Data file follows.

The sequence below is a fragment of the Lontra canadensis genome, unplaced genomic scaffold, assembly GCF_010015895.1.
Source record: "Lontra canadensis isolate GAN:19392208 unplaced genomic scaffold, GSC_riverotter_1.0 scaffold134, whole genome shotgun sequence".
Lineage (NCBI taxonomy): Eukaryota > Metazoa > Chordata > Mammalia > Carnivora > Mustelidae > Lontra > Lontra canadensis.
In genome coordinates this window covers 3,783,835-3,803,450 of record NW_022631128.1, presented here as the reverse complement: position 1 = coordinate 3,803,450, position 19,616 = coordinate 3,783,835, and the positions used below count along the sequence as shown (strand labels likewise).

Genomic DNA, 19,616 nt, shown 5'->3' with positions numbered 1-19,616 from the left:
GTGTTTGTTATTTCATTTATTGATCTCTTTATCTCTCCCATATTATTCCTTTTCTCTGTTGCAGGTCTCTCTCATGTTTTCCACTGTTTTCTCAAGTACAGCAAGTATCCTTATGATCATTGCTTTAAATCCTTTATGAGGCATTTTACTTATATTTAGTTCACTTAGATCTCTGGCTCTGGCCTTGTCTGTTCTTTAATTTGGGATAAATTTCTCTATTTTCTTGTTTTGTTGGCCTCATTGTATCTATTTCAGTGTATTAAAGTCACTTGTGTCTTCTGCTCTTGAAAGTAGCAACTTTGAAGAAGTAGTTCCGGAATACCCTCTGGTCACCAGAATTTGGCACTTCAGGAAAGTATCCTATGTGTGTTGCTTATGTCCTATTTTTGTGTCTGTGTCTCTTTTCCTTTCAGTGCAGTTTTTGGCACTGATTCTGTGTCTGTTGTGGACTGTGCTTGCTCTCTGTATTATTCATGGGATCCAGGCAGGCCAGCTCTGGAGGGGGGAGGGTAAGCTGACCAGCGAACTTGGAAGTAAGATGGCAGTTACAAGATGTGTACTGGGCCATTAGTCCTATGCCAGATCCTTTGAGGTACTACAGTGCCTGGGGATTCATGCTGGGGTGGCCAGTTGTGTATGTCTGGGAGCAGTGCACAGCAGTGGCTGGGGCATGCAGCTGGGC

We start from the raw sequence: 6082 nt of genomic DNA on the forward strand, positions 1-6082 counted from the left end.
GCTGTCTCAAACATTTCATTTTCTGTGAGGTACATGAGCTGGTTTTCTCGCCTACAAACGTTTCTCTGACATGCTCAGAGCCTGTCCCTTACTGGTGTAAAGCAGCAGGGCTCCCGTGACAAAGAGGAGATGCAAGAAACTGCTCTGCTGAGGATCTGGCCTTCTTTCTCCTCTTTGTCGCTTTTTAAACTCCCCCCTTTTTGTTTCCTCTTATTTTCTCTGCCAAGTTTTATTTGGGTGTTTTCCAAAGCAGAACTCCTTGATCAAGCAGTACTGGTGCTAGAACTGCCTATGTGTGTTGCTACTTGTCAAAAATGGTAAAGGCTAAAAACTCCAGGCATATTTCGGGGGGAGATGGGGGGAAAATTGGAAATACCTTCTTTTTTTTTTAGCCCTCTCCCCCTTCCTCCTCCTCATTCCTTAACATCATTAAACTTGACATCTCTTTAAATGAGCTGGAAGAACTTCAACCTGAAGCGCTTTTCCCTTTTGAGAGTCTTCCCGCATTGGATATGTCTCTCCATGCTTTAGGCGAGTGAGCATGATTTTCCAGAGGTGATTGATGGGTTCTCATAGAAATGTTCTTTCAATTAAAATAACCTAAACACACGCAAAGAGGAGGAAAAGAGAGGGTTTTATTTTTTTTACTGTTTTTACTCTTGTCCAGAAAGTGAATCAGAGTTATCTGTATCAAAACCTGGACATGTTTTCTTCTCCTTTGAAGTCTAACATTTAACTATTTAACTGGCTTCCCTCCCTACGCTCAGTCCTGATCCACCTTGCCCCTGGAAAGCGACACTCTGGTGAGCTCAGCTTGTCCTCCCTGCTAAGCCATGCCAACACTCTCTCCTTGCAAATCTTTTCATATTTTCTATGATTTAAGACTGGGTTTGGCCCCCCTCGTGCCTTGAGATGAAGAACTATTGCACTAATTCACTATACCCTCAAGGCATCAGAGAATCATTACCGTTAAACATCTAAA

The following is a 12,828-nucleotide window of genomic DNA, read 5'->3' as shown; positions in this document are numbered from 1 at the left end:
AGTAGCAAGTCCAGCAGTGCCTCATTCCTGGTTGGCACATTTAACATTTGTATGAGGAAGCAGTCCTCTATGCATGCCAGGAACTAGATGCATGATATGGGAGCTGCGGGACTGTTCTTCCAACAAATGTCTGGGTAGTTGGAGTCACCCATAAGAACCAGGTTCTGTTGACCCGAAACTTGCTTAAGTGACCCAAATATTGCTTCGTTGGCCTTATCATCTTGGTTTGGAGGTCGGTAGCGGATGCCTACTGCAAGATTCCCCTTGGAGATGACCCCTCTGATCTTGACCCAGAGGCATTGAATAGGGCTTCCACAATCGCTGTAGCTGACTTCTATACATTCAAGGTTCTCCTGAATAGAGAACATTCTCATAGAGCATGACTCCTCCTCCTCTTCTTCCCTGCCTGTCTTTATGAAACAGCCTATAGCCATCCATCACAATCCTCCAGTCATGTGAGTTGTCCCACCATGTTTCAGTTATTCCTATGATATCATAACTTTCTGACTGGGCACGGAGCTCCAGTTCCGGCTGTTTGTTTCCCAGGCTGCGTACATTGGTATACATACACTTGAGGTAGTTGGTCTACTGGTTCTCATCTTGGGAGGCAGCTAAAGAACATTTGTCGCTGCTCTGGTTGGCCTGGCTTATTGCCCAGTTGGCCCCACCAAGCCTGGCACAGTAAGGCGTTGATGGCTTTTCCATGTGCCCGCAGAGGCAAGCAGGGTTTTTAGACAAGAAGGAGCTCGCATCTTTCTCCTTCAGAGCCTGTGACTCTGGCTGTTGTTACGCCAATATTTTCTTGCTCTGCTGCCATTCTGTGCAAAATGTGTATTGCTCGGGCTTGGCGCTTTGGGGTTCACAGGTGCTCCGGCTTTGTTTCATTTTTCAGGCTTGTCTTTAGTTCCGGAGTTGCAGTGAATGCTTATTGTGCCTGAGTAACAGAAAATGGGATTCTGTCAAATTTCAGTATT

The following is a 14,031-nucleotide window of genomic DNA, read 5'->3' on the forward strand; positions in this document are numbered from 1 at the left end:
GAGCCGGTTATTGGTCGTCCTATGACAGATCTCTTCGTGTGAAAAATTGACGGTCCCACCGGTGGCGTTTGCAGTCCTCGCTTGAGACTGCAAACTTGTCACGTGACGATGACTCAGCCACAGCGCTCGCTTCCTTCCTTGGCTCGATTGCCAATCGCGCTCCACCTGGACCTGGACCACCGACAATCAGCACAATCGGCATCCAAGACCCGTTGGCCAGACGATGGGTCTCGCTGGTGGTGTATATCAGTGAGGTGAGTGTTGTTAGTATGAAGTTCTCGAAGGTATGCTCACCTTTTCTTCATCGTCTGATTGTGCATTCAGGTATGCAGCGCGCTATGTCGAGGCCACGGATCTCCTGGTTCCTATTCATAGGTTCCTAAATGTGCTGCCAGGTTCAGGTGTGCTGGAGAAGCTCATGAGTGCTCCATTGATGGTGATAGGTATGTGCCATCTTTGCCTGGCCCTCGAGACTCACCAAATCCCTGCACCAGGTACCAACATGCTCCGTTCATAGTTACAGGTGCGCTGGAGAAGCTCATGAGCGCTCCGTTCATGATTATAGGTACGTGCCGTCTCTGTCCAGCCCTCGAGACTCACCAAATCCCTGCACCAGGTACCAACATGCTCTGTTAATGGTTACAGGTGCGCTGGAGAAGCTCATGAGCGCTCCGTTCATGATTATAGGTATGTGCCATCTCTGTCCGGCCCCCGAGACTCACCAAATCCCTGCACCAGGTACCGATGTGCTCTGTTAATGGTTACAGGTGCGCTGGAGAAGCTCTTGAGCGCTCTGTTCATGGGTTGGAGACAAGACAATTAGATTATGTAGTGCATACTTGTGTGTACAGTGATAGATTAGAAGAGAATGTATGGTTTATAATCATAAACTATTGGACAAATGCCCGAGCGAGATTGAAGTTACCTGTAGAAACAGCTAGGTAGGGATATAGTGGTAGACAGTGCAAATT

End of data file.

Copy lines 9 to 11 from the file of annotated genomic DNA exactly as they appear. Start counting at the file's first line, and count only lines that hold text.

The following is a 12,828-nucleotide window of genomic DNA, read 5'->3' as shown; positions in this document are numbered from 1 at the left end:
AGTAGCAAGTCCAGCAGTGCCTCATTCCTGGTTGGCACATTTAACATTTGTATGAGGAAGCAGTCCTCTATGCATGCCAGGAACTAGATGCATGATATGGGAGCTGCGGGACTGTTCTTCCAACAAATGTCTGGGTAGTTGGAGTCACCCATAAGAACCAGGTTCTGTTGACCCGAAACTTGCTTAAGTGACCCAAATATTGCTTCGTTGGCCTTATCATCTTGGTTTGGAGGTCGGTAGCGGATGCCTACTGCAAGATTCCCCTTGGAGATGACCCCTCTGATCTTGACCCAGAGGCATTGAATAGGGCTTCCACAATCGCTGTAGCTGACTTCTATACATTCAAGGTTCTCCTGAATAGAGAACATTCTCATAGAGCATGACTCCTCCTCCTCTTCTTCCCTGCCTGTCTTTATGAAACAGCCTATAGCCATCCATCACAATCCTCCAGTCATGTGAGTTGTCCCACCATGTTTCAGTTATTCCTATGATATCATAACTTTCTGACTGGGCACGGAGCTCCAGTTCCGGCTGTTTGTTTCCCAGGCTGCGTACATTGGTATACATACACTTGAGGTAGTTGGTCTACTGGTTCTCATCTTGGGAGGCAGCTAAAGAACATTTGTCGCTGCTCTGGTTGGCCTGGCTTATTGCCCAGTTGGCCCCACCAAGCCTGGCACAGTAAGGCGTTGATGGCTTTTCCATGTGCCCGCAGAGGCAAGCAGGGTTTTTAGACAAGAAGGAGCTCGCATCTTTCTCCTTCAGAGCCTGTGACTCTGGCTGTTGTTACGCCAATATTTTCTTGCTCTGCTGCCATTCTGTGCAAAATGTGTATTGCTCGGGCTTGGCGCTTTGGGGTTCACAGGTGCTCCGGCTTTGTTTCATTTTTCAGGCTTGTCTTTAGTTCCGGAGTTGCAGTGAATGCTTATTGTGCCTGAGTAACAGAAAATGGGATTCTGTCAAATTTCAGTATT

The following is a 14,031-nucleotide window of genomic DNA, read 5'->3' on the forward strand; positions in this document are numbered from 1 at the left end: